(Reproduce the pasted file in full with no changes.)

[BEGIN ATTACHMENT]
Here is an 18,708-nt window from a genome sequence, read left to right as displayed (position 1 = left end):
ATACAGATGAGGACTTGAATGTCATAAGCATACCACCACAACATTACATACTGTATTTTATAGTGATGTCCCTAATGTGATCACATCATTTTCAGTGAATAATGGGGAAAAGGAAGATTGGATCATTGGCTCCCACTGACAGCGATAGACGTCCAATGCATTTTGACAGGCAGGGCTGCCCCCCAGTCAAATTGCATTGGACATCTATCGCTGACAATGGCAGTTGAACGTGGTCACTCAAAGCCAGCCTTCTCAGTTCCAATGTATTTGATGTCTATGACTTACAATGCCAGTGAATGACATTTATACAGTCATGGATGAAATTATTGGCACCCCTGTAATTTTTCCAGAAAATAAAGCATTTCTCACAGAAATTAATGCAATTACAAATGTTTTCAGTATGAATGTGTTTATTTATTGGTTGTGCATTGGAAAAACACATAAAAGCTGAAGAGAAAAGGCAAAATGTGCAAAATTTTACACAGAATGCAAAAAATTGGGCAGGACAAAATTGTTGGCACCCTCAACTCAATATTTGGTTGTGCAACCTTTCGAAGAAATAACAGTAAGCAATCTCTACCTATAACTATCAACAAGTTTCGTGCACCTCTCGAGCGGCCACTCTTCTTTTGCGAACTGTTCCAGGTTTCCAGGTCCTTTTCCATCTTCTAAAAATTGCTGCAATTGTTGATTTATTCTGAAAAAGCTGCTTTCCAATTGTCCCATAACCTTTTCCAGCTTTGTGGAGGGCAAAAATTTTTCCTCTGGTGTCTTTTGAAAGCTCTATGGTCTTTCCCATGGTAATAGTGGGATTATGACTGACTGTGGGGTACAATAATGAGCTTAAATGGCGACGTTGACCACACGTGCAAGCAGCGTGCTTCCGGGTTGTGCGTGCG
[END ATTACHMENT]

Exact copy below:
Here is an 18,708-nt window from a genome sequence, read left to right as displayed (position 1 = left end):
ATACAGATGAGGACTTGAATGTCATAAGCATACCACCACAACATTACATACTGTATTTTATAGTGATGTCCCTAATGTGATCACATCATTTTCAGTGAATAATGGGGAAAAGGAAGATTGGATCATTGGCTCCCACTGACAGCGATAGACGTCCAATGCATTTTGACAGGCAGGGCTGCCCCCCAGTCAAATTGCATTGGACATCTATCGCTGACAATGGCAGTTGAACGTGGTCACTCAAAGCCAGCCTTCTCAGTTCCAATGTATTTGATGTCTATGACTTACAATGCCAGTGAATGACATTTATACAGTCATGGATGAAATTATTGGCACCCCTGTAATTTTTCCAGAAAATAAAGCATTTCTCACAGAAATTAATGCAATTACAAATGTTTTCAGTATGAATGTGTTTATTTATTGGTTGTGCATTGGAAAAACACATAAAAGCTGAAGAGAAAAGGCAAAATGTGCAAAATTTTACACAGAATGCAAAAAATTGGGCAGGACAAAATTGTTGGCACCCTCAACTCAATATTTGGTTGTGCAACCTTTCGAAGAAATAACAGTAAGCAATCTCTACCTATAACTATCAACAAGTTTCGTGCACCTCTCGAGCGGCCACTCTTCTTTTGCGAACTGTTCCAGGTTTCCAGGTCCTTTTCCATCTTCTAAAAATTGCTGCAATTGTTGATTTATTCTGAAAAAGCTGCTTTCCAATTGTCCCATAACCTTTTCCAGCTTTGTGGAGGGCAAAAATTTTTCCTCTGGTGTCTTTTGAAAGCTCTATGGTCTTTCCCATGGTAATAGTGGGATTATGACTGACTGTGGGGTACAATAATGAGCTTAAATGGCGACGTTGACCACACGTGCAAGCAGCGTGCTTCCGGGTTGTGCGTGCG